Zhan Mei: "Into the Woods—making things and worlds through 'wuxing'"
Departmental Seminar Series features Mei Zhan, Associate professor of anthropology at the University of California, Irvine.
The seminar is followed by informal gathering, at which refreshments are served. All are welcome!
Photo: University of California, Irvine
In recent years, a small but growing cluster of startup firms in China has been promoting a new kind of “classical medicine” by pitching it against the institutionalized, scientized and secularized Traditional Chinese Medicine (TCM). Central to their efforts is the re-centering of classical analytics that are marginalized in TCM for being superstitious, backward, or simply inconsistent with the materialist worldview. The concept of wuxing (commonly translated as “five elements,” “five phases,” or “five agents” of wood, fire, earth, metal and water) is an analytic that has been reanimated not only to conceptualize a new classical medicine, but in doing so also to experiment in nonmodern ways of thinking, doing, and being—that is, how to critically inhabit and even thrive in a profoundly disharmonious modern world. Irreducible to substance, metaphor, or thing-power, wuxingas an immanent analytic also compels us anthropologists to examine our own analytical habits, and to co-imagine multiplicitous forms of materiality beyond the grip of ontology or epistemology.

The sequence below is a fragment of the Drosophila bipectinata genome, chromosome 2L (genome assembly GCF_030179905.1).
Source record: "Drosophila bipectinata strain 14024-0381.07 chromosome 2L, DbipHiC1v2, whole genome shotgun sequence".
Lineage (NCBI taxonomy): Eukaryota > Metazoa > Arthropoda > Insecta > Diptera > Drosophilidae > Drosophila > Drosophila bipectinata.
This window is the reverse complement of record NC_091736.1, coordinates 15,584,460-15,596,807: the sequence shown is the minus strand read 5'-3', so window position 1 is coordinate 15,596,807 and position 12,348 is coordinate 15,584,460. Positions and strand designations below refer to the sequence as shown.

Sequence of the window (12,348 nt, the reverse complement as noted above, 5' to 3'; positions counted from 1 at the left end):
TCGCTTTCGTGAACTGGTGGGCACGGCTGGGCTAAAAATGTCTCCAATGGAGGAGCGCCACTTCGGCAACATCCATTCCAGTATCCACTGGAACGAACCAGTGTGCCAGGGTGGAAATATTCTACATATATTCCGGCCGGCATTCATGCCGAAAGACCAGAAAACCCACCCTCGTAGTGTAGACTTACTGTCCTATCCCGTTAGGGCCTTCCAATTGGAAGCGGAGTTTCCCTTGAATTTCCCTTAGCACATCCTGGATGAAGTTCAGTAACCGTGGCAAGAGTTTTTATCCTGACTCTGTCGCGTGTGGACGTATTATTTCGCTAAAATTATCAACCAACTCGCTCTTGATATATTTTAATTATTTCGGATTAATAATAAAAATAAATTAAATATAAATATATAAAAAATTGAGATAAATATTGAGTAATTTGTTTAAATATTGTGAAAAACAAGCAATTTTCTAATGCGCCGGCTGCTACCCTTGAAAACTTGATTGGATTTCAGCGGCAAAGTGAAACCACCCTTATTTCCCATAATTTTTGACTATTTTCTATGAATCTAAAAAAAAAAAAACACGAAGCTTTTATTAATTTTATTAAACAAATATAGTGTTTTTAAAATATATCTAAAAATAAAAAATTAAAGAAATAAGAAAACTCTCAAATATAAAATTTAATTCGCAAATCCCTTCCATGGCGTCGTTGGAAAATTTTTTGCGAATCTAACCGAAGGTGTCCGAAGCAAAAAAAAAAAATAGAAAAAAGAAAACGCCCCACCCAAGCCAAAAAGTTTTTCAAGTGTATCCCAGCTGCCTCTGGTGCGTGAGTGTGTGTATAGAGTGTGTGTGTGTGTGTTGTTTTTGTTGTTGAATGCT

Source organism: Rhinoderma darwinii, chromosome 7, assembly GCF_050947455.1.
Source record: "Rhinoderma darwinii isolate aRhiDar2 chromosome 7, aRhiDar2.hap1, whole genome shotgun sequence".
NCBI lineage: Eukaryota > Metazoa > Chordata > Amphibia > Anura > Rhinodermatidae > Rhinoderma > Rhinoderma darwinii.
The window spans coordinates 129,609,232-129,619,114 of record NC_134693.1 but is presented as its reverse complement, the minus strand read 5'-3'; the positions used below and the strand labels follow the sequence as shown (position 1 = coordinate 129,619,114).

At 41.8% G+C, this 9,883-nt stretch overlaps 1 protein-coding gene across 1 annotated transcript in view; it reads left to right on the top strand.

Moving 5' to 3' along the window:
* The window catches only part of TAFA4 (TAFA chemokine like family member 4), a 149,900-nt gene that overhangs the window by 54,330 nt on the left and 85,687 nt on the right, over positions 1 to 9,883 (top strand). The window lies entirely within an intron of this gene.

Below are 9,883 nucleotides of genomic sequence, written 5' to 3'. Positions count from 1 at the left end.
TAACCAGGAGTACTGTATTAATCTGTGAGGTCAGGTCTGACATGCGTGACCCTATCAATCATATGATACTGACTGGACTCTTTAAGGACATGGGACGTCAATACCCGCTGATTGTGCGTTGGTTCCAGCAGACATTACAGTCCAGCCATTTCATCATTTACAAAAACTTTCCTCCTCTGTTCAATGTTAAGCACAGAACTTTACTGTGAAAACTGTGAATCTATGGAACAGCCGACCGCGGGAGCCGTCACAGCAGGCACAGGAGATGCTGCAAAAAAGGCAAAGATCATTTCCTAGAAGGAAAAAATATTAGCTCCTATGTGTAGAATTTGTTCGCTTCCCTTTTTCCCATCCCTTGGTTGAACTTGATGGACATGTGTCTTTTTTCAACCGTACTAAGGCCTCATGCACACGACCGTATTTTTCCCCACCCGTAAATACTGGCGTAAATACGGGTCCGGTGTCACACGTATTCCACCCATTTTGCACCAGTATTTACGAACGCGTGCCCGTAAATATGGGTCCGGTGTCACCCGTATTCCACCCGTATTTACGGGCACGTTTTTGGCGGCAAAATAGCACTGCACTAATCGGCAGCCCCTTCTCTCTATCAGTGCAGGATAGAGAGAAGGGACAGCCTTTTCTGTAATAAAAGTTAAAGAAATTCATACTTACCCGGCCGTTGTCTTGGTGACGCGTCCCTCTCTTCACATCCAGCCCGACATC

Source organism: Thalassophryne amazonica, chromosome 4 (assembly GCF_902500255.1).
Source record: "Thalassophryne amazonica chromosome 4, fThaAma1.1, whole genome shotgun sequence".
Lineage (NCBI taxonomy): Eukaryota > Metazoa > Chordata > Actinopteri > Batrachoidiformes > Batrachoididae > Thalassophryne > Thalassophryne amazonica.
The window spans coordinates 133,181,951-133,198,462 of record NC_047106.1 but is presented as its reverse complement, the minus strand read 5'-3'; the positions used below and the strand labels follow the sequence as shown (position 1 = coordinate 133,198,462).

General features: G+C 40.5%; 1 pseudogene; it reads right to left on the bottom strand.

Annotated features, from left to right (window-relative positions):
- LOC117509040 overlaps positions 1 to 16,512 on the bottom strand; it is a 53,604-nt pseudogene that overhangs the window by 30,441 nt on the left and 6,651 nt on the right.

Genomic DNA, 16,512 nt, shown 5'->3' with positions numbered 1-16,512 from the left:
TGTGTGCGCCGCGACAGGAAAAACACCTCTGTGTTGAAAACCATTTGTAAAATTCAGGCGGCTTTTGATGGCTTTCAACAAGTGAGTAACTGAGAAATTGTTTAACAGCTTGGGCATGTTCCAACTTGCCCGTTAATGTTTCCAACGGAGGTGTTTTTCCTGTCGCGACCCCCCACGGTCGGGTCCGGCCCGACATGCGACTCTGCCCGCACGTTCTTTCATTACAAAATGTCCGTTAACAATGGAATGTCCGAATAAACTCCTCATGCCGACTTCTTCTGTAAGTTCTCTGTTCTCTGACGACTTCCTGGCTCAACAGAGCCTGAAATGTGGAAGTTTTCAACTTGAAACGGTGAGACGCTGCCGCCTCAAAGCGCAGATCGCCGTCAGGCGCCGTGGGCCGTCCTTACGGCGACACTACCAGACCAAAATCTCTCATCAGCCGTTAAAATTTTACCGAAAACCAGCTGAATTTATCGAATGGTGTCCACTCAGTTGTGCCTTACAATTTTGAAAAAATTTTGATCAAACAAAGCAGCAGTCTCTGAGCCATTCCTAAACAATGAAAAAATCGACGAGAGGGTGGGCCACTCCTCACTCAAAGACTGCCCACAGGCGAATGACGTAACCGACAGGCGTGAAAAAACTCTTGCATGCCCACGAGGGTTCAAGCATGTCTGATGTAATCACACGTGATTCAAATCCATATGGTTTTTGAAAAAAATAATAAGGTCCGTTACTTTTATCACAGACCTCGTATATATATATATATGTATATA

Associate Professor Mei Zhan conducts research in the areas of medical anthropology, science and technology studies, globalization and transnationalism, and China studies. She has published numerous scholarly articles, and her book, Other-Worldly: Making Chinese Medicine through Transnational Frames, was published by Duke University Press in 2009. Mei Zhan conducted field research on the "worlding" of traditional Chinese medicine in Shanghai and the San Francisco Bay Area from 1995 to 2005. This multi-sited research focused on the processes of interaction, rupture, and displacement in the translocal formation of knowledges, identities, and communities.
Professor Zhan is currently working on an ethnographic project on China’s emergent knowledge economy, investigating the rise of a new "classical Chinese medicine" through medical entrepreneurship in cosmopolitan China. Further information: UCI Anthropology